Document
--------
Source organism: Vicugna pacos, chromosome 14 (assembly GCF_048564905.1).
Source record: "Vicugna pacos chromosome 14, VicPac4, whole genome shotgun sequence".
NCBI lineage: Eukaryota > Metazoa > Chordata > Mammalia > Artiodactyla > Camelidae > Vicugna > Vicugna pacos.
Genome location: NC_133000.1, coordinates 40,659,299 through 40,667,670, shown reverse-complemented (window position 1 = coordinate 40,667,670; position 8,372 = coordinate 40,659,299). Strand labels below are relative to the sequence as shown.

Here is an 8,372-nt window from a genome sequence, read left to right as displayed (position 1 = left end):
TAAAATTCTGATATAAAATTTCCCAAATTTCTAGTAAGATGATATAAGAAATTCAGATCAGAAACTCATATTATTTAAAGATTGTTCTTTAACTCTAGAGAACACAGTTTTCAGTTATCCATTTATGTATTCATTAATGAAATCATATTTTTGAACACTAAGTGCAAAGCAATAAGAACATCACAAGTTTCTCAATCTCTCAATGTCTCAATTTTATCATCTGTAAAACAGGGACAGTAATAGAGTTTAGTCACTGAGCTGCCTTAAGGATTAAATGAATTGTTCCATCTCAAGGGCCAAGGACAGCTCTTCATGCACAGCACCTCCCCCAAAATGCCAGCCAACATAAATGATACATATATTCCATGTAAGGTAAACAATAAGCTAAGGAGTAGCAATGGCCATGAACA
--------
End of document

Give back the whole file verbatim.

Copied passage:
Source organism: Vicugna pacos, chromosome 14 (assembly GCF_048564905.1).
Source record: "Vicugna pacos chromosome 14, VicPac4, whole genome shotgun sequence".
NCBI lineage: Eukaryota > Metazoa > Chordata > Mammalia > Artiodactyla > Camelidae > Vicugna > Vicugna pacos.
Genome location: NC_133000.1, coordinates 40,659,299 through 40,667,670, shown reverse-complemented (window position 1 = coordinate 40,667,670; position 8,372 = coordinate 40,659,299). Strand labels below are relative to the sequence as shown.

Here is an 8,372-nt window from a genome sequence, read left to right as displayed (position 1 = left end):
TAAAATTCTGATATAAAATTTCCCAAATTTCTAGTAAGATGATATAAGAAATTCAGATCAGAAACTCATATTATTTAAAGATTGTTCTTTAACTCTAGAGAACACAGTTTTCAGTTATCCATTTATGTATTCATTAATGAAATCATATTTTTGAACACTAAGTGCAAAGCAATAAGAACATCACAAGTTTCTCAATCTCTCAATGTCTCAATTTTATCATCTGTAAAACAGGGACAGTAATAGAGTTTAGTCACTGAGCTGCCTTAAGGATTAAATGAATTGTTCCATCTCAAGGGCCAAGGACAGCTCTTCATGCACAGCACCTCCCCCAAAATGCCAGCCAACATAAATGATACATATATTCCATGTAAGGTAAACAATAAGCTAAGGAGTAGCAATGGCCATGAACA